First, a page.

Friday, January 2, 2009

They Try Selling CDs?

In what has become a new tedious holiday tradition, the music industry is whining over declining CD sales:

[T]he money made online is still far from enough to make up for losses in physical sales. Despite the growth of online music sales, CDs remain by far the most popular format, although that hold is slipping; 361 million CDs were sold in 2008, down almost 20 percent from the previous year. About 84 percent of all album purchases were CDs, down from 90 percent the year before.
I read this lugubrious account and then paid a visit to the nearest Borders store, where I found the following:
  • Three CDs by Zero 7, not one of which was priced below $16.
  • Several CDs by R.E.M. and U2 -- powerhouses of the music industry, right? -- none of which were priced below $12. They wanted $12 for R.E.M.'s Green, which is a not-very-good R.E.M. album. And they wanted $17 for R.E.M.'s Around the Sun, which is a terrible R.E.M. album. U2's Under a Blood Red Sky was selling for $12 -- it's a great album, but it's also very short and very old.
  • It's not as great nor as old as Bob Dylan's Bringing It All Back Home from 1965, which was $13.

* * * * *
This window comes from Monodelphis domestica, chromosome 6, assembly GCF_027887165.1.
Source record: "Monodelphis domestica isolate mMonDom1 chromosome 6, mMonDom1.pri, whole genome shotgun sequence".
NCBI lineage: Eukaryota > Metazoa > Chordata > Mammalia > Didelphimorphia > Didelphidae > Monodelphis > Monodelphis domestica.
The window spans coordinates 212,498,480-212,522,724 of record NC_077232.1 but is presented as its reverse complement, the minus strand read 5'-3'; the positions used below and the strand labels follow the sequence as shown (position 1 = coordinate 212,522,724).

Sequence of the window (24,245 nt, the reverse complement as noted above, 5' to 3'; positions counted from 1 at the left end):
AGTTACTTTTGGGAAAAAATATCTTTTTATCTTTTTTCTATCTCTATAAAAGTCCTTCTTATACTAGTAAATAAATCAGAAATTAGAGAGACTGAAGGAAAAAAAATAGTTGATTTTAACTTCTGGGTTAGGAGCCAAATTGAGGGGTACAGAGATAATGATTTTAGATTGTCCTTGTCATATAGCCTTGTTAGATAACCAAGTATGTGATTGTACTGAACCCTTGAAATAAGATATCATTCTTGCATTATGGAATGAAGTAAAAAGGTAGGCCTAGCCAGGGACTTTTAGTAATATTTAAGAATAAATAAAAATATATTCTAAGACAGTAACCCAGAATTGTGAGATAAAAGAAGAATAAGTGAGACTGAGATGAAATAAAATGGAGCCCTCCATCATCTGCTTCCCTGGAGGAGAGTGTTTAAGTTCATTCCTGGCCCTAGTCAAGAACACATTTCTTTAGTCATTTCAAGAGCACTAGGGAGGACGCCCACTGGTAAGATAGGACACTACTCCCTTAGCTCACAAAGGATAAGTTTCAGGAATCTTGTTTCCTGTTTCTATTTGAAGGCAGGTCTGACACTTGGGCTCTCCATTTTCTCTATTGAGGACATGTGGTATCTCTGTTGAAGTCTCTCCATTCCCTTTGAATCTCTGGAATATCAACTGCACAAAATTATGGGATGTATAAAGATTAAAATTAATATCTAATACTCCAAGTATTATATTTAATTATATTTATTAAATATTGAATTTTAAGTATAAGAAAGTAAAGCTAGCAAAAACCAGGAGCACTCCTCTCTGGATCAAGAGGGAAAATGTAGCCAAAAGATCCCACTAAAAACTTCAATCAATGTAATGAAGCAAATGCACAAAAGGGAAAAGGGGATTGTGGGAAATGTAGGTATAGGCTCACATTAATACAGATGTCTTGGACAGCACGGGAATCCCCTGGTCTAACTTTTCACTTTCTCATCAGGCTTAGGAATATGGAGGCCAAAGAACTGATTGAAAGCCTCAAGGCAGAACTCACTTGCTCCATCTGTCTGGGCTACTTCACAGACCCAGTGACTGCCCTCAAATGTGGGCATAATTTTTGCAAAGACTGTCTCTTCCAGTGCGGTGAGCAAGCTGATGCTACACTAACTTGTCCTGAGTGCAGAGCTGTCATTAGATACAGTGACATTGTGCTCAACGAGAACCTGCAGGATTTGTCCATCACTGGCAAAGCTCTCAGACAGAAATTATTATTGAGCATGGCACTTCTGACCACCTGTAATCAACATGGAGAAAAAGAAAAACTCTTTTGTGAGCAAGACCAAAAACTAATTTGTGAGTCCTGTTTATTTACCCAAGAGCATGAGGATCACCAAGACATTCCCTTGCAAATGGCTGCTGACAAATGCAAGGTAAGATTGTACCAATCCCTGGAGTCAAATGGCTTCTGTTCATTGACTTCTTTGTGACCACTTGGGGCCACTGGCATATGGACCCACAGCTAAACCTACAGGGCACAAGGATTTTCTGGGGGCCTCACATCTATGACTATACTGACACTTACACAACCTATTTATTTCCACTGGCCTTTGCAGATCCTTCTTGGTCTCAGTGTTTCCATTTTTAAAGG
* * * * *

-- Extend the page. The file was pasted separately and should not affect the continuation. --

• Radiohead's The Bends was $19.
  • Stereolab's Chemical Chords was $19, and I'm sad to say Chemical Chords is not very good as Stereolab albums go. There were two or three other Stereolab albums for sale, but nothing under $13.
  • Not one album by Sonic Youth for less than $12.
  • CDs by Norah Jones were $16 and up.
  • The big shelf of new releases had several CDs with big red SALES stickers on them. SALE, you say? $15.
Note that none of the prices cited apply to any sort of deluxe, remastered, enhanced or otherwise putatively tarted-up editions of the recordings. These were just run-of-the-mill, basic, everyday CDs. Tarted-up editions were in the $20-$35 range.

Just as the NY Times story relates, none of the cited items were flying off the shelves there at Borders, and I have an admittedly crazy theory as to why: because these prices are too high.

I don't claim to know all the details of the cost structure associated with CDs, but these prices don't strike me as reasonable, nor do they strike me as the outcome of a serious effort to move the merchandise.

2 comments:

Laura said...

Maybe the government can come in and bail them out.

Dale said...

Oh Laura. Don't even say that! You'll give them ideas!